For many years I used a processor (Korg AX30G if you care) which was an excellent solution to the problems of pedals, but although sometimes it sounded quite stunning, later I became frustrated by it because of amp issues. That led to building amps (which isn't what this is about) and a search for great tones that would bless people in worship with smaller congregations and also work with me instead of making me feel like I was having a battle with my kit.
A few years back I started using separate pedals again, but quickly realised that having them loose in your bag is a recipe for disaster, so picked up a cheap pedal case with a snap-down lid and never looked back. This is where my choice has evolved to now, and I plan to briefly talk about each of the pedals on the board in order of chain. Non-guitarists can leave now. :D
First pedal is a compressor - nothing surprising there. The best compressor I ever used was the one in the Korg processor, and I tried an MXR Dyna Comp, but was very disappointed. The Love Squeeze is little known, but works without colouring the tone too much and leaves some life in the signal too. Useful for funk rhythm and picked arpeggios, I don't use it often now, but it's nice to have.
The tiny green pedal is an Eno ES9 tube screamer clone. I have the gain down lowish and use it for mild overdrive and palm-muted rhythm parts because it's quite crunchy and clear, crisp and responsive.
The white pedal next door is an Eno Trouble clone of another popular pedal of similar colouring. I use quite a bit of gain on this and have it set dark and fat for rounded lead tones and volume swells.
The Rocktron Deep Blue is the best separate chorus pedal I know of. It can do thargoloid sounds, but set like this it will widen my soundscape and make the guitar sparkle and shimmer when picked, grit up a little when hit hard. Used with overdrive it's like we're back in the 1980s in a good way. Had this probably 15 years, and apart from the chorus in the Korg, have never found anything that sounds as good. If you can find one at an affordable price then grab it.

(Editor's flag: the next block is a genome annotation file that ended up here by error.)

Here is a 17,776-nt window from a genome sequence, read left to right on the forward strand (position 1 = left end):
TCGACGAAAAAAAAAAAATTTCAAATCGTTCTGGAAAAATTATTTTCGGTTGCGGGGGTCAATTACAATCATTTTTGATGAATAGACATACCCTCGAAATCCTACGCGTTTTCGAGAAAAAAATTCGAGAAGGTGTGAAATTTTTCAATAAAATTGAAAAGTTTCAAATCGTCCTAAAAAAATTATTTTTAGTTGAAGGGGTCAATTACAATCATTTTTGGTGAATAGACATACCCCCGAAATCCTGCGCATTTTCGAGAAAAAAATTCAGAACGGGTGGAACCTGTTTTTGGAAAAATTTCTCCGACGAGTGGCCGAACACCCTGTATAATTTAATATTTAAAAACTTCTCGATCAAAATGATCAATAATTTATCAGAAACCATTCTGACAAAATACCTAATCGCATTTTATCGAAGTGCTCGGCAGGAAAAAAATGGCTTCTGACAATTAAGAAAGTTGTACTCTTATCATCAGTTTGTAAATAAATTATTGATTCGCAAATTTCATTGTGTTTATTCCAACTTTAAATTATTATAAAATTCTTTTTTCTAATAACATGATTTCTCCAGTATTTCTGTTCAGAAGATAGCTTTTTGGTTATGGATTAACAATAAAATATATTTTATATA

The pedal is a passive volume pedal with a simple variable resistor inside. It's cheap, stereo (when one pot wears out I can use the other side) and is great to set volume without taking my hands off the guitar and for swells with overdrive and delay.
Mooer eleclady was one of the first tiny pedals I bought. It sounds a lot like my Boss BF-9, which is a shame because it's not that great. I love flanger, but this is probably coming off the board soon because it just doesn't work for me in worship.
But the Mooer Trelicopter stays. Tremelo and worship work really well together, and I have this set for a moderately slow, round-edged pulsing that makes picked argpeggios float and wobble gently.
The Carbon Copy is a lovely warm analogue delay that works brilliantly in the effects loop of a high gain amp or in a typical signal chain like this. It just sounds really nice in the right place, either with drive tones or with chorus.
Harley Benton sell the Joyo Ironman series pedals under their own name, and the timemagic is a digital pedal made to sound analogue, degrading the signal over progressive repeats. Very different tone to the CC, I have it set to about half a second and giving about 8-10 repeats for either big echoey leads or creating a soft wall of sound when you don't want a strong rhythm, but don't have a synth.
The HOF mini is relatively new, but is 'the reverb I always wanted but couldn't afford a Big Sky' and wished I'd bough long ago. I use the 'church' setting, with reverb length (up to 20 seconds) on the knob. It will do a huge range of sounds, and you can assign multiple parameters to the single know. It's also possible to send patches to it using a smartphone through the guitar pickups.
Finally, my Korg Pitchblack. Had a few tuners, this one is more accurate than most, not too big and easy to read on stage. I have it last because I can use it to mute the chain if needed. Just a solid, reliable tuner.
That's it really. Comments welcome if there are any. I'm using this with a JJ Guitars goldtop with Dimarzio P90-size humbuckers and a Pignose G40V amp (roughly a tiny bassman with a 12AT7 valve in V1 for lower gain) and eminence Ragin Cajun speaker that's OK for 20 people or can shake the floor. The JJ is a bit dark-sounding so takes the edge off the Pignose, and together they sound good enough to play completely dry without effects or needing any help, though it's nice to have a palette available.